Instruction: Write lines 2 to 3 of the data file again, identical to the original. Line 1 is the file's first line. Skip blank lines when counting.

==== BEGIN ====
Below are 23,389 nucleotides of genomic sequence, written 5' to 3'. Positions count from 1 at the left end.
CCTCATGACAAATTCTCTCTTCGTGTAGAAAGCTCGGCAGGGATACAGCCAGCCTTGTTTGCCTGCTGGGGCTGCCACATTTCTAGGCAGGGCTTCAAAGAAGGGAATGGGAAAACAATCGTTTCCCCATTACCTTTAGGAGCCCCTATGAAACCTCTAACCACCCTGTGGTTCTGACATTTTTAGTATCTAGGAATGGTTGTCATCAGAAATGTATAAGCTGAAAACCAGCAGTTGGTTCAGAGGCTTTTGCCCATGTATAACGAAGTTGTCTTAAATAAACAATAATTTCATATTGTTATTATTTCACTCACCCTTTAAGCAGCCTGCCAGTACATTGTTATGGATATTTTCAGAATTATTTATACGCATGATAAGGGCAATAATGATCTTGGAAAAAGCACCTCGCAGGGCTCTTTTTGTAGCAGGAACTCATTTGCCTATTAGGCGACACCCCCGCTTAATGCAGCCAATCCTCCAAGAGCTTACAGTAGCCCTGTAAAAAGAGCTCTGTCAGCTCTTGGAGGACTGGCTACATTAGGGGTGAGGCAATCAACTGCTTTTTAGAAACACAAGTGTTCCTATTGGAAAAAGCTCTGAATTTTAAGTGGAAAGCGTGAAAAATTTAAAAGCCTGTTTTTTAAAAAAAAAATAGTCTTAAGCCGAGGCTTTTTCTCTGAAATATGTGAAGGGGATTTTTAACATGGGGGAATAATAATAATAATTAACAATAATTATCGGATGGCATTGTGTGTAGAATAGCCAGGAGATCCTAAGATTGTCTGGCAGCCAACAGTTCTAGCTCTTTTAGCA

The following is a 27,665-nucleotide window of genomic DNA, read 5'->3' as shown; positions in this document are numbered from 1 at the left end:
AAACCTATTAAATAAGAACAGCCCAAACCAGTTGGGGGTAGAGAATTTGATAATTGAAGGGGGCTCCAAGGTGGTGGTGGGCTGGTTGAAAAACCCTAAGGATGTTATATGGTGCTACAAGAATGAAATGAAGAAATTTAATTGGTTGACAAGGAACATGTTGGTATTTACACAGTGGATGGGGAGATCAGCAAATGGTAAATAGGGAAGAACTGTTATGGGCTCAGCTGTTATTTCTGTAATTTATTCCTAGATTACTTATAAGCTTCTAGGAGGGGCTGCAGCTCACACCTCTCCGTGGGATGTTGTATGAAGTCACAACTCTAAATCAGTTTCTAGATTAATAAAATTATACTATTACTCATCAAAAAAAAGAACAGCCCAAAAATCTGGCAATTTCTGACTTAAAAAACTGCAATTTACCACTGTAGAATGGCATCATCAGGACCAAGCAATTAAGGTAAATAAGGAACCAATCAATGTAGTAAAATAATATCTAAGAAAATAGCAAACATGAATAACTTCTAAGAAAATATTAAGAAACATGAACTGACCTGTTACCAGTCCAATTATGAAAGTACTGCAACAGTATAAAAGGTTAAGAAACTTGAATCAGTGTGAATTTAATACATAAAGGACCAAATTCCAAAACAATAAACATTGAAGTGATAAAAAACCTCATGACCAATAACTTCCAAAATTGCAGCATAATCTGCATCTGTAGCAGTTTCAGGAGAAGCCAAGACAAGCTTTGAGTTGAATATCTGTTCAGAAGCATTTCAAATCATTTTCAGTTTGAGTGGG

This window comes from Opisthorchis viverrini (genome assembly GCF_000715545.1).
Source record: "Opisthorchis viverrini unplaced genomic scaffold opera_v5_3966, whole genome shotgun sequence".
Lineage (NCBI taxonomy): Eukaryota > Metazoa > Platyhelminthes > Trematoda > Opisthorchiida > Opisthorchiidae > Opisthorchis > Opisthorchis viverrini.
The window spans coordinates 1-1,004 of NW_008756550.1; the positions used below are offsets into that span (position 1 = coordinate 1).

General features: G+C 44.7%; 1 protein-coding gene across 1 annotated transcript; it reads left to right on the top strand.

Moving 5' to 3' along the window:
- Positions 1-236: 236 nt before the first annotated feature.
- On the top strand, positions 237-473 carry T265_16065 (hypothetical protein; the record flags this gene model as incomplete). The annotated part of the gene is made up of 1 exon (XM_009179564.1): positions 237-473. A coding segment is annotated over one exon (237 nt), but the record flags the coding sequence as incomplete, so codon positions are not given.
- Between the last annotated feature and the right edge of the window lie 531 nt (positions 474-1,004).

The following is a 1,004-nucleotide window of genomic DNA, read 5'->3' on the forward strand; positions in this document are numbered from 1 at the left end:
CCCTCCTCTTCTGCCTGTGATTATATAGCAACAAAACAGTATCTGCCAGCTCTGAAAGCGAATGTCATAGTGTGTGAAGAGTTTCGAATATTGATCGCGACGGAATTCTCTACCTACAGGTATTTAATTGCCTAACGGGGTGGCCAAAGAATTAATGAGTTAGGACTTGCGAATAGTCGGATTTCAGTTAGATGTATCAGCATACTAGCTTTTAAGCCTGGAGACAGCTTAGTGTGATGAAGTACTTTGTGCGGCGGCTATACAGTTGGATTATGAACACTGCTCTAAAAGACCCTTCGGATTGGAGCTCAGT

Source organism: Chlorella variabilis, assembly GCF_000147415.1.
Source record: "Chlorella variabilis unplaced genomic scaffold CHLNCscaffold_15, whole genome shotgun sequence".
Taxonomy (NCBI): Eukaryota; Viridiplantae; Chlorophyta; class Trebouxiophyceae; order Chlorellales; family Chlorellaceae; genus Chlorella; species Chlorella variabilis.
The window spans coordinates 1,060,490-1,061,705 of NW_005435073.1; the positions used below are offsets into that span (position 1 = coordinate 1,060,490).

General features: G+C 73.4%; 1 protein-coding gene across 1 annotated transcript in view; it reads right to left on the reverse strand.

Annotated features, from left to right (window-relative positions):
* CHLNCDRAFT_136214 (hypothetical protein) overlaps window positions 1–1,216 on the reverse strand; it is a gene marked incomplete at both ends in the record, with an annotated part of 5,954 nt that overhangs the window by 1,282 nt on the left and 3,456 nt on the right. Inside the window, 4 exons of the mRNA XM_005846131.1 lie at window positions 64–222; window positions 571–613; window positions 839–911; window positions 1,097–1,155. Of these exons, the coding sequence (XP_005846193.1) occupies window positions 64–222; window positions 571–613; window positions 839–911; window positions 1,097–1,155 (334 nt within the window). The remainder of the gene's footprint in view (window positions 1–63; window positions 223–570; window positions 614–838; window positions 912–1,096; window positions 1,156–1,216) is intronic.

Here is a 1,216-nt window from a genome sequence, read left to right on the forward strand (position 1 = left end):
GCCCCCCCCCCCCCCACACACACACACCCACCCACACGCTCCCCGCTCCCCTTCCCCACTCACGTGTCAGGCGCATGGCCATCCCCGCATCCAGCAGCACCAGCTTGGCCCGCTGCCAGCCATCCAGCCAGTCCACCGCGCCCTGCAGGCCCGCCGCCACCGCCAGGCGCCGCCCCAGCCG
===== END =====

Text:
CCTCATGACAAATTCTCTCTTCGTGTAGAAAGCTCGGCAGGGATACAGCCAGCCTTGTTTGCCTGCTGGGGCTGCCACATTTCTAGGCAGGGCTTCAAAGAAGGGAATGGGAAAACAATCGTTTCCCCATTACCTTTAGGAGCCCCTATGAAACCTCTAACCACCCTGTGGTTCTGACATTTTTAGTATCTAGGAATGGTTGTCATCAGAAATGTATAAGCTGAAAACCAGCAGTTGGTTCAGAGGCTTTTGCCCATGTATAACGAAGTTGTCTTAAATAAACAATAATTTCATATTGTTATTATTTCACTCACCCTTTAAGCAGCCTGCCAGTACATTGTTATGGATATTTTCAGAATTATTTATACGCATGATAAGGGCAATAATGATCTTGGAAAAAGCACCTCGCAGGGCTCTTTTTGTAGCAGGAACTCATTTGCCTATTAGGCGACACCCCCGCTTAATGCAGCCAATCCTCCAAGAGCTTACAGTAGCCCTGTAAAAAGAGCTCTGTCAGCTCTTGGAGGACTGGCTACATTAGGGGTGAGGCAATCAACTGCTTTTTAGAAACACAAGTGTTCCTATTGGAAAAAGCTCTGAATTTTAAGTGGAAAGCGTGAAAAATTTAAAAGCCTGTTTTTTAAAAAAAAAATAGTCTTAAGCCGAGGCTTTTTCTCTGAAATATGTGAAGGGGATTTTTAACATGGGGGAATAATAATAATAATTAACAATAATTATCGGATGGCATTGTGTGTAGAATAGCCAGGAGATCCTAAGATTGTCTGGCAGCCAACAGTTCTAGCTCTTTTAGCA

The following is a 27,665-nucleotide window of genomic DNA, read 5'->3' as shown; positions in this document are numbered from 1 at the left end: